>This really struck a chord with me and I really feel for you. I am also the one that seems to understand the 'short term pain, long term gain' issue and also the one that has to do unhappy child rescues at night.

    I do recommend 'No cry sleep solution'. Might be worth popping a copy in Mr Muddling's bag for his forthcoming trip and see if he gains from it?

  • Claire1982

    >I hate to say this but this was one of the things that split me and my ex up. He would rather be cuddling and let her get on with it as he thinks she's a baby and its not her fault (she's two and a half), whereas if she's naughty I put her on the naughty step, make her say sorry and reprimand her with a different tone of voice than normal. We could never agree on the discipline thing, and thats when the rot set in. Now that we aren't together, and he hasn't yet moved out, I am concerned that when he spends time with them on his own they'll get used to not being told off and will hate me for doing so when I'm with them.Its a really difficult situation to be in, as the last thing you want is to argue in front of toddlergirl about it. But you do need to sit him down and explain where you're coming from, even show him it in parenting guides to prove you're point!
    Good luck!

  • Brit in Bosnia / Fraught Mummy

    >How difficult. But, I think this is quite common in relationships.

    You need to sit down together and talk to him – not at night, not with a screaming child in the background, and work out what you want to do which both of you can agree on. Then stick to it (and point out when it isn't stuck to).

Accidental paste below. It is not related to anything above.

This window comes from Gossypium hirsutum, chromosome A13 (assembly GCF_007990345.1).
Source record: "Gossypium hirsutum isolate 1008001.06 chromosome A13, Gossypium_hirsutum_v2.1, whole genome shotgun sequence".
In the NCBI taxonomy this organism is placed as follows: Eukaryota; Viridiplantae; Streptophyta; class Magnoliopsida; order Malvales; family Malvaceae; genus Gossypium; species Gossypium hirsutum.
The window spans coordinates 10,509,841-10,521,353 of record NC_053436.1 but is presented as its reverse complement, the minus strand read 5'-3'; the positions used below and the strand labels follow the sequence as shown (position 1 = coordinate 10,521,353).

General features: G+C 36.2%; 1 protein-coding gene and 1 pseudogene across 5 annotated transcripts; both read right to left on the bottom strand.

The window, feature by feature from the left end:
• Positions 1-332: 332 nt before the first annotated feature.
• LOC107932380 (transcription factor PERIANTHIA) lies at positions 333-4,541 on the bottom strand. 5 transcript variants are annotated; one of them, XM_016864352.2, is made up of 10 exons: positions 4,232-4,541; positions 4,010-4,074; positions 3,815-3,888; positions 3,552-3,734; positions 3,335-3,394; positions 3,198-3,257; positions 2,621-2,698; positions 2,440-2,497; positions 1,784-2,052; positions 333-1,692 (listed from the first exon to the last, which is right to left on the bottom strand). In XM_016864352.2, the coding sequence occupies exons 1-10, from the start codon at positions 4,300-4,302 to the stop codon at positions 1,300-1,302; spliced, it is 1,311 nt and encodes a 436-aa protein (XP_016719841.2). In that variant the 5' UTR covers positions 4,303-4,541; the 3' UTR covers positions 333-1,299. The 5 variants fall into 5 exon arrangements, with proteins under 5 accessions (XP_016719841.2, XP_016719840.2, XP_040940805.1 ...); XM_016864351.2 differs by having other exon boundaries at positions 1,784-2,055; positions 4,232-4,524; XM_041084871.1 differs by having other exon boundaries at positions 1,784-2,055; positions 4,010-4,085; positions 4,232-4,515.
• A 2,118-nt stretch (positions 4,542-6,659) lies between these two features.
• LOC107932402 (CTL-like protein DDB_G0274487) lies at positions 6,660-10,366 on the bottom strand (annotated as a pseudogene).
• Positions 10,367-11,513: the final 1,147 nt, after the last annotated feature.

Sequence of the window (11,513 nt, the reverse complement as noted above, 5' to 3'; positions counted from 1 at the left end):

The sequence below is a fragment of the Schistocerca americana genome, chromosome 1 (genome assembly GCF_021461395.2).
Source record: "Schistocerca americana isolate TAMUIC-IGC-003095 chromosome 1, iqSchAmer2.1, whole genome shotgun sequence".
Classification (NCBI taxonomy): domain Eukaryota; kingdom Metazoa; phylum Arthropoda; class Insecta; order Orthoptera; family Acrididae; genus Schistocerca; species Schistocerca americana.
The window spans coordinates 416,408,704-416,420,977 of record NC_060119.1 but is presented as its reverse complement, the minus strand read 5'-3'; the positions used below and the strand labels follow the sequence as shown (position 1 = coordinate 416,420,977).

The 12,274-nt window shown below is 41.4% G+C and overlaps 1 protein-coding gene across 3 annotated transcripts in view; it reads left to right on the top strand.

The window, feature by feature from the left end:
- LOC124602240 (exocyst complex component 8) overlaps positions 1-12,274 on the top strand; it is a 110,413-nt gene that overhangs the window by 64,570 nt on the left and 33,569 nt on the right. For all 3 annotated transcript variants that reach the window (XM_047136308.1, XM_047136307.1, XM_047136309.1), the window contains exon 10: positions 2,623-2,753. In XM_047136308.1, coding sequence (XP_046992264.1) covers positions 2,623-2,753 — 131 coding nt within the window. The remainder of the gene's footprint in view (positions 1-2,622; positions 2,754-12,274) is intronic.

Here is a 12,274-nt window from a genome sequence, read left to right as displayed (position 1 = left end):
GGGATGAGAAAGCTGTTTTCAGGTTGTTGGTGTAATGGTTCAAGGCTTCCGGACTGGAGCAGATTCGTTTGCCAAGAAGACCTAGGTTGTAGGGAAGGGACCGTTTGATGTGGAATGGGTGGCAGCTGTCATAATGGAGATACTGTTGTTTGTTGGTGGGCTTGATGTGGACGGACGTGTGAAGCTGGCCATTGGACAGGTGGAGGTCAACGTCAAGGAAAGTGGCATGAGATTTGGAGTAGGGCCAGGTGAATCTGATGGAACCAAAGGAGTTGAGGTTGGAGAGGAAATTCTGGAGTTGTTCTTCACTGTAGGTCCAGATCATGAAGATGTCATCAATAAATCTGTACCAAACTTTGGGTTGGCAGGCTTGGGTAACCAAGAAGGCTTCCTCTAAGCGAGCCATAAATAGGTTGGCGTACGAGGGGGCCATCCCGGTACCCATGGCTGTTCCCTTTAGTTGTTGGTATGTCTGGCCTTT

But so difficult to do when you are so pregnant and everything is changing. Toddler Girl is in for a real shock to her system.

    But, as I said before, I think many many couples have to deal with this. Have faith, you will sort something out. xxx

  • cartside

    >That's a really hard one. I don't know any advice, it's so hard when you disagree about how to go about things. Sitting down again and talk it all through may help? I'm sure you've done this, but sometimes you have to drill a message down, say it so often until it gets boring. Personally, i do all the settling at night – because hubby doesn't have the confidence to do it. The confidence issue to be "tough" is important, often men don't have the confidence to deal with it this way because they've not had the same amount of practice. Leave him to do all the settling for a week – that may upset routine, but he'll soon find out how important night time sleep and quick settling is.

  • Vix

    >It is so hard finding a happy medium isn't it. We have the opposite problem in that Paul jumps straight to his angry voice before giving them a chance to sort themselves out. It is infuriating as it inevitably ends in either child crying and him feeling bad but he seems totally unable to find another route.

    I sympathise with the sleep thing, night before last I had to go and sleep with Clara and last night it was Phoebe (it was that or screaming so they woke the other one and then having to deal with them both playing up), I am shattered now and just praying that they decide to sleep tonight or I will be totally on my knees (and my mental health suffers if I am too overtired!).